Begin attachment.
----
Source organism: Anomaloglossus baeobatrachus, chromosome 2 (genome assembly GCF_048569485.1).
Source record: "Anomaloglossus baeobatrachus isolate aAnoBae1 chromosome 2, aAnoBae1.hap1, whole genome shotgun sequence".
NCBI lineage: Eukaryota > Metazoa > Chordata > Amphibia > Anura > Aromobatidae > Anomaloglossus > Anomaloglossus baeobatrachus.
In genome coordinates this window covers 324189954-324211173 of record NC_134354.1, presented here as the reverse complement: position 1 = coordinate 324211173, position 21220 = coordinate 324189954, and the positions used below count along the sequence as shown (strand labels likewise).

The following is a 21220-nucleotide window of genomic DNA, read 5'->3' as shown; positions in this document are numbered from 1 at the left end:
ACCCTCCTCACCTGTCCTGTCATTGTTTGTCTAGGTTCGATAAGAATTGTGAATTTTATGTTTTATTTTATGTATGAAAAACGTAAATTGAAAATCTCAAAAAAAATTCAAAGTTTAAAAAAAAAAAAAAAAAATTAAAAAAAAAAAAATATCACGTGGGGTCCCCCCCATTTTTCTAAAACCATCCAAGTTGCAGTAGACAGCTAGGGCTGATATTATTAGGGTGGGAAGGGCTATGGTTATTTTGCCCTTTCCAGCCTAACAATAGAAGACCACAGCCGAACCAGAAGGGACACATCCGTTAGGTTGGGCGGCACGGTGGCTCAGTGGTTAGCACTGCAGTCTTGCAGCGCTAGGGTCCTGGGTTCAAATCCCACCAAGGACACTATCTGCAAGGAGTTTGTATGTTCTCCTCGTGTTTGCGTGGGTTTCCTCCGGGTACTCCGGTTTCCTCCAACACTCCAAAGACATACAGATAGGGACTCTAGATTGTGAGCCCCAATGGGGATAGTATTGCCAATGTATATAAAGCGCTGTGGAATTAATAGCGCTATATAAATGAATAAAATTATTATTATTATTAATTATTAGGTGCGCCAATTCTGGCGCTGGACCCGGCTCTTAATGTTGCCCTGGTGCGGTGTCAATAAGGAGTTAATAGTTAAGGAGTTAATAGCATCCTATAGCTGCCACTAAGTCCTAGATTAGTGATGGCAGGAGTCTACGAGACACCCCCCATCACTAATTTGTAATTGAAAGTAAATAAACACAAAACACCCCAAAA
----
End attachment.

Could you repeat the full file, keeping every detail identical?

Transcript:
Source organism: Anomaloglossus baeobatrachus, chromosome 2 (genome assembly GCF_048569485.1).
Source record: "Anomaloglossus baeobatrachus isolate aAnoBae1 chromosome 2, aAnoBae1.hap1, whole genome shotgun sequence".
NCBI lineage: Eukaryota > Metazoa > Chordata > Amphibia > Anura > Aromobatidae > Anomaloglossus > Anomaloglossus baeobatrachus.
In genome coordinates this window covers 324189954-324211173 of record NC_134354.1, presented here as the reverse complement: position 1 = coordinate 324211173, position 21220 = coordinate 324189954, and the positions used below count along the sequence as shown (strand labels likewise).

The following is a 21220-nucleotide window of genomic DNA, read 5'->3' as shown; positions in this document are numbered from 1 at the left end:
ACCCTCCTCACCTGTCCTGTCATTGTTTGTCTAGGTTCGATAAGAATTGTGAATTTTATGTTTTATTTTATGTATGAAAAACGTAAATTGAAAATCTCAAAAAAAATTCAAAGTTTAAAAAAAAAAAAAAAAAATTAAAAAAAAAAAAATATCACGTGGGGTCCCCCCCATTTTTCTAAAACCATCCAAGTTGCAGTAGACAGCTAGGGCTGATATTATTAGGGTGGGAAGGGCTATGGTTATTTTGCCCTTTCCAGCCTAACAATAGAAGACCACAGCCGAACCAGAAGGGACACATCCGTTAGGTTGGGCGGCACGGTGGCTCAGTGGTTAGCACTGCAGTCTTGCAGCGCTAGGGTCCTGGGTTCAAATCCCACCAAGGACACTATCTGCAAGGAGTTTGTATGTTCTCCTCGTGTTTGCGTGGGTTTCCTCCGGGTACTCCGGTTTCCTCCAACACTCCAAAGACATACAGATAGGGACTCTAGATTGTGAGCCCCAATGGGGATAGTATTGCCAATGTATATAAAGCGCTGTGGAATTAATAGCGCTATATAAATGAATAAAATTATTATTATTATTAATTATTAGGTGCGCCAATTCTGGCGCTGGACCCGGCTCTTAATGTTGCCCTGGTGCGGTGTCAATAAGGAGTTAATAGTTAAGGAGTTAATAGCATCCTATAGCTGCCACTAAGTCCTAGATTAGTGATGGCAGGAGTCTACGAGACACCCCCCATCACTAATTTGTAATTGAAAGTAAATAAACACAAAACACCCCAAAA